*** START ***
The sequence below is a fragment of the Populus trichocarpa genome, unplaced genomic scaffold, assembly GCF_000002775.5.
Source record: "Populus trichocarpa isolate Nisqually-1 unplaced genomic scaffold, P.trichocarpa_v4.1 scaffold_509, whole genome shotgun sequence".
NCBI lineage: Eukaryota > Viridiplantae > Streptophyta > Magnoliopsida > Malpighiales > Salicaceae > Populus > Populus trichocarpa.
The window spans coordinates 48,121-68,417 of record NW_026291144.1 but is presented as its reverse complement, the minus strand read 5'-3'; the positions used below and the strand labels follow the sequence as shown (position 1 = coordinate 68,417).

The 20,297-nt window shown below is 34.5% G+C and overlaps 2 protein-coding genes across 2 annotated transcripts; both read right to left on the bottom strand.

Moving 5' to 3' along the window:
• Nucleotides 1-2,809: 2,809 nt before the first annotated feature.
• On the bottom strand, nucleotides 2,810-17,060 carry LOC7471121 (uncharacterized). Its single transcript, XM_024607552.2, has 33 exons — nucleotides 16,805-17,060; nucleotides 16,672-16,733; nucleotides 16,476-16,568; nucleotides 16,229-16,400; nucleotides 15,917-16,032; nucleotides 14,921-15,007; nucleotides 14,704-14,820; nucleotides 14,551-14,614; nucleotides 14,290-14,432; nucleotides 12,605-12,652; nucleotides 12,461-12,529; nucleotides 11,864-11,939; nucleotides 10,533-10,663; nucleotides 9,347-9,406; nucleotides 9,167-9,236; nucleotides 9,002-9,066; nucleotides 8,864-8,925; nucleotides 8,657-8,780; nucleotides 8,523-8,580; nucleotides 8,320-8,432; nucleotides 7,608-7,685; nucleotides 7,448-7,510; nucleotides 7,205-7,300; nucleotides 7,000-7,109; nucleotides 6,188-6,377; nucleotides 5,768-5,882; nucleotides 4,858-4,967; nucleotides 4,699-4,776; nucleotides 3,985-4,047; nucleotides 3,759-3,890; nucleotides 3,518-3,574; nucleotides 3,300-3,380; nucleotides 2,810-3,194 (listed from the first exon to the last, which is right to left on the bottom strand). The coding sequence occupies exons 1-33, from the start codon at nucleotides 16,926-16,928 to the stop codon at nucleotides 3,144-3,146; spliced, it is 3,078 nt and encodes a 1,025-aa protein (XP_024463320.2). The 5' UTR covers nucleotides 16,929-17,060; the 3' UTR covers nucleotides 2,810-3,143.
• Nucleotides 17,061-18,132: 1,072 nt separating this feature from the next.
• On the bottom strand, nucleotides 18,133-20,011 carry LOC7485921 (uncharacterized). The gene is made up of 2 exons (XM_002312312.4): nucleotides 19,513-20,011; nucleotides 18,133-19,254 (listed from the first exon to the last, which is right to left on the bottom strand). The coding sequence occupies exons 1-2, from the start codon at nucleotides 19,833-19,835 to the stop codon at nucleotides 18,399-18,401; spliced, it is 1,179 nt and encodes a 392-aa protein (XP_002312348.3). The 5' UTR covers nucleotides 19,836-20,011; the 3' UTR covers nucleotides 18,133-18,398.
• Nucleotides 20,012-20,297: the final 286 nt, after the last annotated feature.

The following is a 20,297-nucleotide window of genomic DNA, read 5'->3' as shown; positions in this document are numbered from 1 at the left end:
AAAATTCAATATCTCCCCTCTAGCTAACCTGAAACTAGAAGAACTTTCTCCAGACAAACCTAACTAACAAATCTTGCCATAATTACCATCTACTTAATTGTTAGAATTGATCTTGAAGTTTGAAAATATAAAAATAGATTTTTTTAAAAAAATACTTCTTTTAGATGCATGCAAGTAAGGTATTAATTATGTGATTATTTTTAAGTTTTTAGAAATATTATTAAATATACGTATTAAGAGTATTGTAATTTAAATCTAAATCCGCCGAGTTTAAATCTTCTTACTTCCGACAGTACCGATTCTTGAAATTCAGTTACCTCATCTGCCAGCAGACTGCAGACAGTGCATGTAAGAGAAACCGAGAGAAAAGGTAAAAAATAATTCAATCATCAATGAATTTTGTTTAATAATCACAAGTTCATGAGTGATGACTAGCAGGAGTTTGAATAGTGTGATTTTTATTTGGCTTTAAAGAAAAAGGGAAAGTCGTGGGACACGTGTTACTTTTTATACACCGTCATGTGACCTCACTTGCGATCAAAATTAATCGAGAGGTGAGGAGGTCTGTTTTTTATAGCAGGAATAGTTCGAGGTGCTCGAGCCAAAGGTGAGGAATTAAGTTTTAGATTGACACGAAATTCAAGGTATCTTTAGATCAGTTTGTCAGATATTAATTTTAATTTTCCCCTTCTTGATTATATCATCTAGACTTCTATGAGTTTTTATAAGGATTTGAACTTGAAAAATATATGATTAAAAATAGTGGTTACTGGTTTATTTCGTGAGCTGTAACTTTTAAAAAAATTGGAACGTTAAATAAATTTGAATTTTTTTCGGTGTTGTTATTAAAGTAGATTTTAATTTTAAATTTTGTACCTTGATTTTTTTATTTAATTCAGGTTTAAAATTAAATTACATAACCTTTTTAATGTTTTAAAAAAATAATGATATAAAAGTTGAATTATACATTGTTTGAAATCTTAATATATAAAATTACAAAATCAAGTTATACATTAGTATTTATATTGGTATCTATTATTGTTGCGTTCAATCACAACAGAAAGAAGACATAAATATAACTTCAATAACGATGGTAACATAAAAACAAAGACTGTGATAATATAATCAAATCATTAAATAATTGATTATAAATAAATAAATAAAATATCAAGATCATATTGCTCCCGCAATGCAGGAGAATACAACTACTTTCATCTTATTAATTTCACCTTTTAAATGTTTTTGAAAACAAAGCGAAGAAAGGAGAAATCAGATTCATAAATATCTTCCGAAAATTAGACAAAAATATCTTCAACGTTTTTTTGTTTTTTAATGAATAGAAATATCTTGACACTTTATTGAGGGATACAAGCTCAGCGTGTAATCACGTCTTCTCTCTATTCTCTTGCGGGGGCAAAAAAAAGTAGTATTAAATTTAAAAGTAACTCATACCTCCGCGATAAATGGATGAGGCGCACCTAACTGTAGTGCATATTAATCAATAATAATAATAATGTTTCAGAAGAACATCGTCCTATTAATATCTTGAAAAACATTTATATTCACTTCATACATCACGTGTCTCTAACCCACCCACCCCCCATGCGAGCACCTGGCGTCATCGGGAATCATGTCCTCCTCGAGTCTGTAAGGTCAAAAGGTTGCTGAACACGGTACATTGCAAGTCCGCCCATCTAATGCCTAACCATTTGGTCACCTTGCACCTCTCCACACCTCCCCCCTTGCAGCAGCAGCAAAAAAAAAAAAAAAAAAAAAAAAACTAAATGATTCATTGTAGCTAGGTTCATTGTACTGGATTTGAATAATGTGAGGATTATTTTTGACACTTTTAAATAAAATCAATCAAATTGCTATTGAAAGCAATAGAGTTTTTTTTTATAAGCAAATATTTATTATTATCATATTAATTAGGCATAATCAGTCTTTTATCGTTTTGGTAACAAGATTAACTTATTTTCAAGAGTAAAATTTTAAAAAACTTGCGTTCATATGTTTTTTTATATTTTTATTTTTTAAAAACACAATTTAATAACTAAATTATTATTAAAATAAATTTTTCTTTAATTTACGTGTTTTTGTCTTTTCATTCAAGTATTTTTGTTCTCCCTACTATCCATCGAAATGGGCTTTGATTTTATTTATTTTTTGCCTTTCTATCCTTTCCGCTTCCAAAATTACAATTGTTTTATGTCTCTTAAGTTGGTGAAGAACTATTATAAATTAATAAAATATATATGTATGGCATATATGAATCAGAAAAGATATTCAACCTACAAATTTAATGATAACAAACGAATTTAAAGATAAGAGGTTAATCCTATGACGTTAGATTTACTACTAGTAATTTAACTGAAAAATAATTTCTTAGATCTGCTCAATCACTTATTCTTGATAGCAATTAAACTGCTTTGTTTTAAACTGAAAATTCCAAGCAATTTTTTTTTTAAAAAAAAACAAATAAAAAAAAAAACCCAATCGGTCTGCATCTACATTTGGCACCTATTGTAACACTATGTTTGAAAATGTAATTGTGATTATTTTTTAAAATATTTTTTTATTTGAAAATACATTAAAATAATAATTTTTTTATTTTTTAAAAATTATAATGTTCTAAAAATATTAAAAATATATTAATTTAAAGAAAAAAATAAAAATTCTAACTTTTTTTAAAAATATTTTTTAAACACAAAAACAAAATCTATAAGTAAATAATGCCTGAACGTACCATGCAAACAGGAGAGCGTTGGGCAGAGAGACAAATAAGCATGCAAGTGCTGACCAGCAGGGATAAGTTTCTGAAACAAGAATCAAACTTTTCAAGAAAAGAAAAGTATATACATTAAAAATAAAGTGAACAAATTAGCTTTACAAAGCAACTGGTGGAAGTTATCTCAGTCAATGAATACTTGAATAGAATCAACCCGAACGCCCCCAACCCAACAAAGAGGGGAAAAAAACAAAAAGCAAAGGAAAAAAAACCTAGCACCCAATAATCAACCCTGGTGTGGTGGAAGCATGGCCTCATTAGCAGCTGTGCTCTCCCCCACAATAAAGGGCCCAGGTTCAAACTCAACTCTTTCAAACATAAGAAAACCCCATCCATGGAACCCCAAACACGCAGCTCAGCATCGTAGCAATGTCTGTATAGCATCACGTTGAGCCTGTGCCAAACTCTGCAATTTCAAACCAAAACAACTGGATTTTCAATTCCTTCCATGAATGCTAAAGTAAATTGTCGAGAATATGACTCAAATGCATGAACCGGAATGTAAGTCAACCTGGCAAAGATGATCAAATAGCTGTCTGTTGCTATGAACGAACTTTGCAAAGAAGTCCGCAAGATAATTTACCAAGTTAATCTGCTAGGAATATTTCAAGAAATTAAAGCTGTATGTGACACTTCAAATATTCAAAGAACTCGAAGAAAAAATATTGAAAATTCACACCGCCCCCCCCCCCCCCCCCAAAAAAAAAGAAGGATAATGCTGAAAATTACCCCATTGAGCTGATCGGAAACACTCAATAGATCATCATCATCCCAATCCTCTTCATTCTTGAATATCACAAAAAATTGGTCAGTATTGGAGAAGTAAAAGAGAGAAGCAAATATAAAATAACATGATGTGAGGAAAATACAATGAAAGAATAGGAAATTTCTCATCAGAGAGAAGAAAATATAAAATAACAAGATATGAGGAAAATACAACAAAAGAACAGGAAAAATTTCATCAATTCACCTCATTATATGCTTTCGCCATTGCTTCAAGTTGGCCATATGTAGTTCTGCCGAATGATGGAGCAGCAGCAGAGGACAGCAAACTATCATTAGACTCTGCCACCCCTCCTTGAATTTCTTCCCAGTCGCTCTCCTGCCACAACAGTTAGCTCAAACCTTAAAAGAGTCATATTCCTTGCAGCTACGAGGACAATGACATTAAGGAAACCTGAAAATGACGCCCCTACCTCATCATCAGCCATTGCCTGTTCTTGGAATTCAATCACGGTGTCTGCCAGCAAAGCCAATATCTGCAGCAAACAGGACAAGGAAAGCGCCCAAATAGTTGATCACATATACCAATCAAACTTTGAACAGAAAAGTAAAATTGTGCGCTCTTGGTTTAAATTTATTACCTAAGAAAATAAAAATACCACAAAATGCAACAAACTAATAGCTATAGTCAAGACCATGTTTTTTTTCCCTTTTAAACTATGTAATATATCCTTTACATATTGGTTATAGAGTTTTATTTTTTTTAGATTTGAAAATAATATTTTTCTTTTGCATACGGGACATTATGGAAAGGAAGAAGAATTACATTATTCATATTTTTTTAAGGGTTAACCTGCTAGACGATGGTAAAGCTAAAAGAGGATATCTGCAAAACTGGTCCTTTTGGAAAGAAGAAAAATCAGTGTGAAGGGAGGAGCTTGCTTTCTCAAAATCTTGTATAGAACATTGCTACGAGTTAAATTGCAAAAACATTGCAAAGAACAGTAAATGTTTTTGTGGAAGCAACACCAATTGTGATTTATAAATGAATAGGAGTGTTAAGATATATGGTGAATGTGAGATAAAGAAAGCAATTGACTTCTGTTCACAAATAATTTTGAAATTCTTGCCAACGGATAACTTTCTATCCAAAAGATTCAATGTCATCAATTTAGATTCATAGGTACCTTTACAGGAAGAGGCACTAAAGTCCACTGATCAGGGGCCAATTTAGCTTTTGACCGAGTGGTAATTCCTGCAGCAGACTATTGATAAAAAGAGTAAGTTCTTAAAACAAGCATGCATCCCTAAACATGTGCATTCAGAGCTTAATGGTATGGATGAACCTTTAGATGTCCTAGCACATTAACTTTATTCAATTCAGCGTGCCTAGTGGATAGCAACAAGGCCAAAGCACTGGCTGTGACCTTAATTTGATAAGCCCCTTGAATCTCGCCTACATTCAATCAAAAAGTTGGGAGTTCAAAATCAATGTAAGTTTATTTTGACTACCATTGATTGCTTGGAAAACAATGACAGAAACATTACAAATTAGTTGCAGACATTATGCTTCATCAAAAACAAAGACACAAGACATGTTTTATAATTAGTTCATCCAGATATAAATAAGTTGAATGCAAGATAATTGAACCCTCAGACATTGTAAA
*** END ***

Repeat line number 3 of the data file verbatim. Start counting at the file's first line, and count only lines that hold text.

NCBI lineage: Eukaryota > Viridiplantae > Streptophyta > Magnoliopsida > Malpighiales > Salicaceae > Populus > Populus trichocarpa.